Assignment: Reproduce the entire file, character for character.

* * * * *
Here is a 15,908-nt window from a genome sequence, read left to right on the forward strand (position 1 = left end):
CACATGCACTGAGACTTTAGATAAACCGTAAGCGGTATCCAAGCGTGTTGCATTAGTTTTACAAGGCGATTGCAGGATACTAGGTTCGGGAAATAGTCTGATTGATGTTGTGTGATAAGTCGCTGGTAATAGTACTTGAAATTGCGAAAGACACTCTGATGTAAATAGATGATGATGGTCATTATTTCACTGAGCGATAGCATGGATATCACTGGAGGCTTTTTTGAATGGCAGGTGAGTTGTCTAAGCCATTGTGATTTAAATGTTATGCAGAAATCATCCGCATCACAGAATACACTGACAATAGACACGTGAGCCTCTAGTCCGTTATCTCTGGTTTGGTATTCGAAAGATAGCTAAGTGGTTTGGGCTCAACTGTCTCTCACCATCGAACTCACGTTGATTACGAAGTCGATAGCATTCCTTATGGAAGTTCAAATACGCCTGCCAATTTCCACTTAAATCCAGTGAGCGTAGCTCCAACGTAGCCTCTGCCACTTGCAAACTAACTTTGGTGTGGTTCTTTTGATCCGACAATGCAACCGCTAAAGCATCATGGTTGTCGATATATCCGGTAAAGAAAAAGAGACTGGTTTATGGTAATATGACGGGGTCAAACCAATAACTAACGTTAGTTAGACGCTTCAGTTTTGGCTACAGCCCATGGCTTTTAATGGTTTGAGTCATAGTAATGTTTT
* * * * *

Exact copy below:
Here is a 15,908-nt window from a genome sequence, read left to right on the forward strand (position 1 = left end):
CACATGCACTGAGACTTTAGATAAACCGTAAGCGGTATCCAAGCGTGTTGCATTAGTTTTACAAGGCGATTGCAGGATACTAGGTTCGGGAAATAGTCTGATTGATGTTGTGTGATAAGTCGCTGGTAATAGTACTTGAAATTGCGAAAGACACTCTGATGTAAATAGATGATGATGGTCATTATTTCACTGAGCGATAGCATGGATATCACTGGAGGCTTTTTTGAATGGCAGGTGAGTTGTCTAAGCCATTGTGATTTAAATGTTATGCAGAAATCATCCGCATCACAGAATACACTGACAATAGACACGTGAGCCTCTAGTCCGTTATCTCTGGTTTGGTATTCGAAAGATAGCTAAGTGGTTTGGGCTCAACTGTCTCTCACCATCGAACTCACGTTGATTACGAAGTCGATAGCATTCCTTATGGAAGTTCAAATACGCCTGCCAATTTCCACTTAAATCCAGTGAGCGTAGCTCCAACGTAGCCTCTGCCACTTGCAAACTAACTTTGGTGTGGTTCTTTTGATCCGACAATGCAACCGCTAAAGCATCATGGTTGTCGATATATCCGGTAAAGAAAAAGAGACTGGTTTATGGTAATATGACGGGGTCAAACCAATAACTAACGTTAGTTAGACGCTTCAGTTTTGGCTACAGCCCATGGCTTTTAATGGTTTGAGTCATAGTAATGTTTT